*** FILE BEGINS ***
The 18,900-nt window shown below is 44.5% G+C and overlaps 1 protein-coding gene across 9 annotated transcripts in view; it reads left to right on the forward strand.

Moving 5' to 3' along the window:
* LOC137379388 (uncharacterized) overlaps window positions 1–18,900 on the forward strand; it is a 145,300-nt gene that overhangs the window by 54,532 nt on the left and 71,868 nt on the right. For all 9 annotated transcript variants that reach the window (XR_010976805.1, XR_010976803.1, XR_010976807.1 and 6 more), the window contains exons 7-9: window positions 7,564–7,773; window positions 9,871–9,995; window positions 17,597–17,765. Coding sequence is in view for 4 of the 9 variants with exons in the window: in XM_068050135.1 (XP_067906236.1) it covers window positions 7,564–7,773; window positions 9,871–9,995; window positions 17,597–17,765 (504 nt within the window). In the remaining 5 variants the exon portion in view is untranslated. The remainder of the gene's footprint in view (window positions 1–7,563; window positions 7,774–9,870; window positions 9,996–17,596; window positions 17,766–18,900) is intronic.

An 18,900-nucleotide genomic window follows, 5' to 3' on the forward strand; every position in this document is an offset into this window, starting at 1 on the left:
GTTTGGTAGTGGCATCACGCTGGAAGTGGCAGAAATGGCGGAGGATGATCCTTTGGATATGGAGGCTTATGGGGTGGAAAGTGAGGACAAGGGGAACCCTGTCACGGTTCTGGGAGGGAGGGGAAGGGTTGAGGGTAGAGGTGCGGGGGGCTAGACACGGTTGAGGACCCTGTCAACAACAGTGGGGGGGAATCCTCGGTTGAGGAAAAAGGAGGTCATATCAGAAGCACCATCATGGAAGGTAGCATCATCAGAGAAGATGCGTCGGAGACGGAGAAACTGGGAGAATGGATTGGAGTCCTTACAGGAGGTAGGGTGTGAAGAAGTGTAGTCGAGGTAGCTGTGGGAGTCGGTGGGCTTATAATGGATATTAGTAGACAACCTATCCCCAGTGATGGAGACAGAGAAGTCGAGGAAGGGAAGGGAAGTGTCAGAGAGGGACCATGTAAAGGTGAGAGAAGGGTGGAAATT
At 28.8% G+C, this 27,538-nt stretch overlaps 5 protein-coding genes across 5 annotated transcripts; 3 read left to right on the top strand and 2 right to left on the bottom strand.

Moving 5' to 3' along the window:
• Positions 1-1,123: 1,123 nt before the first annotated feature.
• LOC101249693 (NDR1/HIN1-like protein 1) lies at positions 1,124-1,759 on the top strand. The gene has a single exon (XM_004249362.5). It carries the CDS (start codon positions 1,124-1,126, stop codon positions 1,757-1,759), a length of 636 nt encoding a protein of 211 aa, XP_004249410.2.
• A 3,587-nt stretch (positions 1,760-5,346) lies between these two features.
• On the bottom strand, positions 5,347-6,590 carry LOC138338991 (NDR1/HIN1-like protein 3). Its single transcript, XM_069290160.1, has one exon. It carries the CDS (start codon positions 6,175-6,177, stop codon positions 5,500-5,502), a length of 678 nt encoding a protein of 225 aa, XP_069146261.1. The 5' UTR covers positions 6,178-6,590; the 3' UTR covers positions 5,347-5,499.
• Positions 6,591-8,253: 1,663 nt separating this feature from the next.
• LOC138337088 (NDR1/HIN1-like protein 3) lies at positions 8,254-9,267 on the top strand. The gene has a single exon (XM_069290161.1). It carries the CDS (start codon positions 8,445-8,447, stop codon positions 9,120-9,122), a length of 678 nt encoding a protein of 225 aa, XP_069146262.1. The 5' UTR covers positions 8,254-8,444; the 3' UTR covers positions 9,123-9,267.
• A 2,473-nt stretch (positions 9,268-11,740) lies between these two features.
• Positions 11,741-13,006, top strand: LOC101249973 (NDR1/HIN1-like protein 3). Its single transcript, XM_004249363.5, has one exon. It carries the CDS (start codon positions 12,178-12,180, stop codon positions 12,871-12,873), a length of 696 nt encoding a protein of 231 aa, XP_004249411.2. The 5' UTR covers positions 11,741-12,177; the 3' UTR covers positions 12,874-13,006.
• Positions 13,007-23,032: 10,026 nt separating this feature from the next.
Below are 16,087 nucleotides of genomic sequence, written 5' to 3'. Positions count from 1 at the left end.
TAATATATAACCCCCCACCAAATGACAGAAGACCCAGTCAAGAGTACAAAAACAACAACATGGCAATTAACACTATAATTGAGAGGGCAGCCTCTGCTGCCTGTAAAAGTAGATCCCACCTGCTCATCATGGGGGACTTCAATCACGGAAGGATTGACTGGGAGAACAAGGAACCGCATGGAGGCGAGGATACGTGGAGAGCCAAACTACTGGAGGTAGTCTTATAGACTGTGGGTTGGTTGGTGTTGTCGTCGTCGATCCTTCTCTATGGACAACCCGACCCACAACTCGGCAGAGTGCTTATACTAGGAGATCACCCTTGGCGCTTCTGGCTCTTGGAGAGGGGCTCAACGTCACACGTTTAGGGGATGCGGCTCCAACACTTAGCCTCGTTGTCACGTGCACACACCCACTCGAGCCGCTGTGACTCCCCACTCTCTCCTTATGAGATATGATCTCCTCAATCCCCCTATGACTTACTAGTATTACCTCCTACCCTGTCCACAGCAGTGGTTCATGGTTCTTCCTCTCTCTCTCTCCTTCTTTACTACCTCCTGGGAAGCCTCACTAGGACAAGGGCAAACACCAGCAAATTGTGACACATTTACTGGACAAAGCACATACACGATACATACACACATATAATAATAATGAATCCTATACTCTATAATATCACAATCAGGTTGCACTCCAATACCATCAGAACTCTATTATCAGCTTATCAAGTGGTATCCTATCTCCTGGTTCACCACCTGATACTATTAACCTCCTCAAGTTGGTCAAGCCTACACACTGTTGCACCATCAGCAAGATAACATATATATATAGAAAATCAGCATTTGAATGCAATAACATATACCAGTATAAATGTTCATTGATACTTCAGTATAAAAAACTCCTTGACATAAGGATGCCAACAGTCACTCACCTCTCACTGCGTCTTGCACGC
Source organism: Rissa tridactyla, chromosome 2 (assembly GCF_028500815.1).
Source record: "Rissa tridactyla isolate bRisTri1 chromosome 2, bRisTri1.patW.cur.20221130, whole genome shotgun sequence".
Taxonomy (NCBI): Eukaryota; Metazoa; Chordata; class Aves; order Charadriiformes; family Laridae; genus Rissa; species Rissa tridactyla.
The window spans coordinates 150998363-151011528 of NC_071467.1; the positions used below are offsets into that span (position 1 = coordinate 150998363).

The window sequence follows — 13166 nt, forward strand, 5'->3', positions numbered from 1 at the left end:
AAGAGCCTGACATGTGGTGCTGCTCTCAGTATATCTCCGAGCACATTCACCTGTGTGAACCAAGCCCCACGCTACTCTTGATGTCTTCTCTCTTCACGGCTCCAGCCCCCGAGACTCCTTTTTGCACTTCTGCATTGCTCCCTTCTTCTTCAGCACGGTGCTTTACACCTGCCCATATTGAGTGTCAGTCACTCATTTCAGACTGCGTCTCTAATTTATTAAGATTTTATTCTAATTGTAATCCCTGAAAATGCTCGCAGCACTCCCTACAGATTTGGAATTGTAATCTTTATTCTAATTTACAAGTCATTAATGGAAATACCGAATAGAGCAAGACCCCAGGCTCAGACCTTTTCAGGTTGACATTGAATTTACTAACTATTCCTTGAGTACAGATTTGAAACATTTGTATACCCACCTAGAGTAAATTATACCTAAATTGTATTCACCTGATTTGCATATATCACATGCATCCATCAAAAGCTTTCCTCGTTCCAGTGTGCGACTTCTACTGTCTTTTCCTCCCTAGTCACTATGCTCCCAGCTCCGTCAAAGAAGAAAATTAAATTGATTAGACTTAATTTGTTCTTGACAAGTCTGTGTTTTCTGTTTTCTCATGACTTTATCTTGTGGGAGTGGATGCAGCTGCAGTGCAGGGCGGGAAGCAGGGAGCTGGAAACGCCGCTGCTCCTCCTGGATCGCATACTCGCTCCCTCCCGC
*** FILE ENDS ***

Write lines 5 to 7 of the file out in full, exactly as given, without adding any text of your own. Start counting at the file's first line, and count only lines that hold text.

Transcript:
GTTTGGTAGTGGCATCACGCTGGAAGTGGCAGAAATGGCGGAGGATGATCCTTTGGATATGGAGGCTTATGGGGTGGAAAGTGAGGACAAGGGGAACCCTGTCACGGTTCTGGGAGGGAGGGGAAGGGTTGAGGGTAGAGGTGCGGGGGGCTAGACACGGTTGAGGACCCTGTCAACAACAGTGGGGGGGAATCCTCGGTTGAGGAAAAAGGAGGTCATATCAGAAGCACCATCATGGAAGGTAGCATCATCAGAGAAGATGCGTCGGAGACGGAGAAACTGGGAGAATGGATTGGAGTCCTTACAGGAGGTAGGGTGTGAAGAAGTGTAGTCGAGGTAGCTGTGGGAGTCGGTGGGCTTATAATGGATATTAGTAGACAACCTATCCCCAGTGATGGAGACAGAGAAGTCGAGGAAGGGAAGGGAAGTGTCAGAGAGGGACCATGTAAAGGTGAGAGAAGGGTGGAAATT
At 28.8% G+C, this 27,538-nt stretch overlaps 5 protein-coding genes across 5 annotated transcripts; 3 read left to right on the top strand and 2 right to left on the bottom strand.

Moving 5' to 3' along the window: